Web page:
MILWAUKEE (CN) – A Wisconsin publishing company claims in court that the steady flow of unsolicited private medical information it receives through its fax machine exposes the business to criminal liability.
Milwaukee-based Moose Moss Press says in a lawsuit filed Thursday in Milwaukee federal court that since 2015, it has received more than 120 fax transmissions intended for Envision RX, a national pharmacy benefit management company based in Twinsburg, Ohio.
Each fax the publisher receives from clients of Envision RX contains private medical information of persons unknown to anyone at Moose Moss, the company claims.
Much more than a mere annoyance or recycling concern, Moose Moss claims that each new, unwanted fax from an Envision RX customer contains the personal health information of third parties and thus exposes the publisher to “substantial liability for the unauthorized disclosure of personal health information.”
Craig Berg, managing member of Moose Moss, said in an affidavit accompanying the complaint that the faxes, clearly intended for Envision RX, first started coming in to the publisher’s office around August or September 2015 and have steadily poured in, month-by-month, since then.
The exact number of unwelcome faxes that clients of Envision RX have sent to the publisher is not known because Moose Moss’ owner claims that it deleted the first few it received and then, after working with an Envision RX representative, deleted more at the representative’s request.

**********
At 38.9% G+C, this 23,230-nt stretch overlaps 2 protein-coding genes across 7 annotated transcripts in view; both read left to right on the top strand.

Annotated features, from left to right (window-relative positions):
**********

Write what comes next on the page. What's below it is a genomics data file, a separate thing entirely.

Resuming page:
Berg says the owner of Moose Moss then began to keep a log of the faxes – totaling 120 as of Dec. 19 – when it “became clear that Envision RX was not solving the problem, nor seemed that interested in solving the problem.”
“At no point in time, previous to the deluge of medical information, has Moose Moss Press LLC ever transacted business or engaged in communications with Envision RX,” Berg’s affidavit states. Berg also says Moose Moss never solicited medical information Envision RX clients.
Moose Moss alleges that once it became apparent that the flow of information-sensitive faxes was unlikely to stop, the publisher entered into “lengthy” negotiations to sell the fax number to Envision RX, but no final agreement was reached and the Ohio company opted out of any further negotiations.
In December 2016 – the last month documented in Berg’s affidavit and four weeks before the complaint was filed – four faxes intended for Envision RX, each containing third-party medical information, came through Moose Moss’ fax machine, according to the lawsuit.
Moose Moss seeks a preliminary and permanent injunction, and at least $500,000 in damages for claims of negligence and private nuisance. It is represented by Thomas D. Vaitys.
Envision RX did not respond Monday to an email request for comment.